Andrew Roman
Andrew Roman
Andrew Roman

I remember the day I graduated high school like it was yesterday””in fact it only happened about six months ago.

I walked across the stage with pride as my name was called. I was handed my diploma, which I had worked so hard for. I had spent the last four years of my life to get to that point and I felt proud to say I graduated in the top of my class.

In the months that followed, however, I felt strange and misplaced. What was I going to do? I already accepted the University of San Francisco’s offer and I was squared away on my classes and housing””but it hadn’t really hit me. I was going to a university, which to my surprise, was nothing like the school I was leaving behind.

I spent my summer preparing for dorm life, mostly having a nonchalant attitude about the whole ordeal since I still had my own room and my own space. I didn’t spend time preparing for school because I thought I was, and always would be, a good student. I wasn’t afraid.

Suddenly summer came to an end, and it was my final night at home. My bags were packed. My room now bare of anything that made it resemble mine.   My little brothers and sisters were kept asking where I was going. The youngest, Sarah, asked, “Why do you need to go to school?” “So I can learn, mija,” I answered. They went to bed and I did the same””but I didn’t spend much time sleeping.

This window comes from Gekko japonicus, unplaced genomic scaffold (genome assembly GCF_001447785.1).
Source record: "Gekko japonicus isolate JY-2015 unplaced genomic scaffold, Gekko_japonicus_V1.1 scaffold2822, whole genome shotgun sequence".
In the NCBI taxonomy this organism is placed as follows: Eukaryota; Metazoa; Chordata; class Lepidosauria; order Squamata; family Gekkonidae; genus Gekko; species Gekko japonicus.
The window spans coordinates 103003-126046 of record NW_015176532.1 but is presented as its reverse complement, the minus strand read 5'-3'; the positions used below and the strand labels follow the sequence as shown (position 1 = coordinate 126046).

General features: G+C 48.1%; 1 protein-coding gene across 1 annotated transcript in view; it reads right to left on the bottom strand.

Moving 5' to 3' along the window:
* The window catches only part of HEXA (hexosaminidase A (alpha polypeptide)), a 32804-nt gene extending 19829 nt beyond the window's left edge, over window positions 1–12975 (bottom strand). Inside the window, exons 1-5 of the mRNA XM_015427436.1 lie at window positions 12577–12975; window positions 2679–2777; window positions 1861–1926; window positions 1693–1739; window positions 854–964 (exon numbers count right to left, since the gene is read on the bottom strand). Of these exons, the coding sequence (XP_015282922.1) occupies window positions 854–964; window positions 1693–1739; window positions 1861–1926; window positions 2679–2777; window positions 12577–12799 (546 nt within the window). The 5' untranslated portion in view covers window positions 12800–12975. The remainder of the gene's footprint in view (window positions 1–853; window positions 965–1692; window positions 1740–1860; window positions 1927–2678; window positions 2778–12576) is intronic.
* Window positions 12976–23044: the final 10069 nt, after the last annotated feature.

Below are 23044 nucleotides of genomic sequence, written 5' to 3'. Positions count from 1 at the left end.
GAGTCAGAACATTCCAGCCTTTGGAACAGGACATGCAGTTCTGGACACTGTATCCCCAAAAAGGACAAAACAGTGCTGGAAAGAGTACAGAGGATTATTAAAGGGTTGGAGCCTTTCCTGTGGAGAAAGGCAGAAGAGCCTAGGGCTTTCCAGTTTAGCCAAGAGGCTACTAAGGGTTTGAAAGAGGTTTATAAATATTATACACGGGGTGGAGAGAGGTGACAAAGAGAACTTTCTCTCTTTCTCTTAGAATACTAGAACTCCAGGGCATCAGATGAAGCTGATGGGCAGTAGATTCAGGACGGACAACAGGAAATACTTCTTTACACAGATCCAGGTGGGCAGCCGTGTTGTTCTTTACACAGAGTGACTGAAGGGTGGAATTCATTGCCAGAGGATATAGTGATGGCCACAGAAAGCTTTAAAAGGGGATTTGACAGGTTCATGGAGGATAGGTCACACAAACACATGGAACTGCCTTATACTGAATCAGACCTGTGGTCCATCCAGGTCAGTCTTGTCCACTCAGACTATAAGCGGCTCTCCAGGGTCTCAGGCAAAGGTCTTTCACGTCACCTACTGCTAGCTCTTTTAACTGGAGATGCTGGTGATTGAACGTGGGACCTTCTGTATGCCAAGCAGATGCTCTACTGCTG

My dad was honking the horn around 7 a.m. and I was ready to leave home. The oldest of my younger brothers, Frankie, woke up and came down downstairs to hug me. He cried a lot, and so did I. I was going to miss all of them.

I was starting a new life. I arrived at the University of San Francisco, checked into my dorm, and met my roommate Patrick. I was in college. This is where I begin as a freshman all over again.

I can summarize my first semester in college in a short, simple word: hard. I wasn’t in Boyle Heights anymore. College is demanding, and the classes are challenging.   My classes require that I read lots of books, often causing me to cry of boredom. I know, however, it all will be worthwhile when I see those “A’s” on my report card.

I can also describe college as fun. Classes are so much more dynamic, interesting, and in depth, and being a university student is liberating! I got to go out whenever I desired and I had no one to answer to but myself. Being from Boyle Heights, I love how San Francisco is so diverse and interesting and how there is always something to do. The City has really helped make my first university experience a good one and I feel like a local now.

All in all, university this first semester was a challenge. I had to adapt to a whole new system, full of its own stresses. But it was also liberating. I felt I was able to be my own person, and I learned to be responsible.

Now that I am home, I feel a special sense of gratitude for my family. I missed them, but I didn’t feel homesick. I didn’t feel like I was falling apart without them. My family is all I have known; gaining independence feels like a natural step in my life and it feels right.

At the same time, it’s great to come home. I love every minute I have to be with my family and my small community of Boyle Heights.

‘From Boyle Heights to College’ is an occasional series written by former Boyle Heights Beat youth reporters about the challenges and successes during their first college experience. Stay tuned for more!

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